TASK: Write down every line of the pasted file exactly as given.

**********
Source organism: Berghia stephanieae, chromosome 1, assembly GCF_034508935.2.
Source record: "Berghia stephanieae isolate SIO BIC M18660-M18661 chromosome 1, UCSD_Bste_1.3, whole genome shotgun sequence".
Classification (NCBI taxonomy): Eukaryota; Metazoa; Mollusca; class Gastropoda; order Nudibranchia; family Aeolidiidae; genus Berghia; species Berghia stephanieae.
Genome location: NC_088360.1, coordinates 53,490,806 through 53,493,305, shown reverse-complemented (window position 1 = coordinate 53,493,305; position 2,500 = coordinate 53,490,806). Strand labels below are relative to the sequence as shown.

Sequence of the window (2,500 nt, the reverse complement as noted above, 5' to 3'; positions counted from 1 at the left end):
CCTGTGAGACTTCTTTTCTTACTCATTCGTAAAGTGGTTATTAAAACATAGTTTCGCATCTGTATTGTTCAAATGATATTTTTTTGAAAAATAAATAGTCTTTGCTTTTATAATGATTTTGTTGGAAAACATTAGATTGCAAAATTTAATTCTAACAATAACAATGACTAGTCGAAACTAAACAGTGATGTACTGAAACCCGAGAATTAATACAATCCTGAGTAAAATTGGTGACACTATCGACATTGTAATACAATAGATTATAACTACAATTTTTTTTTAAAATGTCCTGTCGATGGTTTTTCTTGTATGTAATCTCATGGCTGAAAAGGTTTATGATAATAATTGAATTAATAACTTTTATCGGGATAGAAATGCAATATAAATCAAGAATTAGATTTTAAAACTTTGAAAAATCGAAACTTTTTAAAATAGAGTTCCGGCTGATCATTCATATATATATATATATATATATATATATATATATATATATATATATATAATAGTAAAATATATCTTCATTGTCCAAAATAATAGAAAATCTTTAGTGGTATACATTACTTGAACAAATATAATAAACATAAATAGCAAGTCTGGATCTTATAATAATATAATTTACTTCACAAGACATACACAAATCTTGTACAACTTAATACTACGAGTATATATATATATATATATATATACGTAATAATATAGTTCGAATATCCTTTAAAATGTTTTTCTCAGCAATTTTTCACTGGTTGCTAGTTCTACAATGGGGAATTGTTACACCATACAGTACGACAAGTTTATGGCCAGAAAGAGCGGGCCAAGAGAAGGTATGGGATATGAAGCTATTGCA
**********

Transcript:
Source organism: Berghia stephanieae, chromosome 1, assembly GCF_034508935.2.
Source record: "Berghia stephanieae isolate SIO BIC M18660-M18661 chromosome 1, UCSD_Bste_1.3, whole genome shotgun sequence".
Classification (NCBI taxonomy): Eukaryota; Metazoa; Mollusca; class Gastropoda; order Nudibranchia; family Aeolidiidae; genus Berghia; species Berghia stephanieae.
Genome location: NC_088360.1, coordinates 53,490,806 through 53,493,305, shown reverse-complemented (window position 1 = coordinate 53,493,305; position 2,500 = coordinate 53,490,806). Strand labels below are relative to the sequence as shown.

Sequence of the window (2,500 nt, the reverse complement as noted above, 5' to 3'; positions counted from 1 at the left end):
CCTGTGAGACTTCTTTTCTTACTCATTCGTAAAGTGGTTATTAAAACATAGTTTCGCATCTGTATTGTTCAAATGATATTTTTTTGAAAAATAAATAGTCTTTGCTTTTATAATGATTTTGTTGGAAAACATTAGATTGCAAAATTTAATTCTAACAATAACAATGACTAGTCGAAACTAAACAGTGATGTACTGAAACCCGAGAATTAATACAATCCTGAGTAAAATTGGTGACACTATCGACATTGTAATACAATAGATTATAACTACAATTTTTTTTTAAAATGTCCTGTCGATGGTTTTTCTTGTATGTAATCTCATGGCTGAAAAGGTTTATGATAATAATTGAATTAATAACTTTTATCGGGATAGAAATGCAATATAAATCAAGAATTAGATTTTAAAACTTTGAAAAATCGAAACTTTTTAAAATAGAGTTCCGGCTGATCATTCATATATATATATATATATATATATATATATATATATATATATATATATAATAGTAAAATATATCTTCATTGTCCAAAATAATAGAAAATCTTTAGTGGTATACATTACTTGAACAAATATAATAAACATAAATAGCAAGTCTGGATCTTATAATAATATAATTTACTTCACAAGACATACACAAATCTTGTACAACTTAATACTACGAGTATATATATATATATATATATATACGTAATAATATAGTTCGAATATCCTTTAAAATGTTTTTCTCAGCAATTTTTCACTGGTTGCTAGTTCTACAATGGGGAATTGTTACACCATACAGTACGACAAGTTTATGGCCAGAAAGAGCGGGCCAAGAGAAGGTATGGGATATGAAGCTATTGCA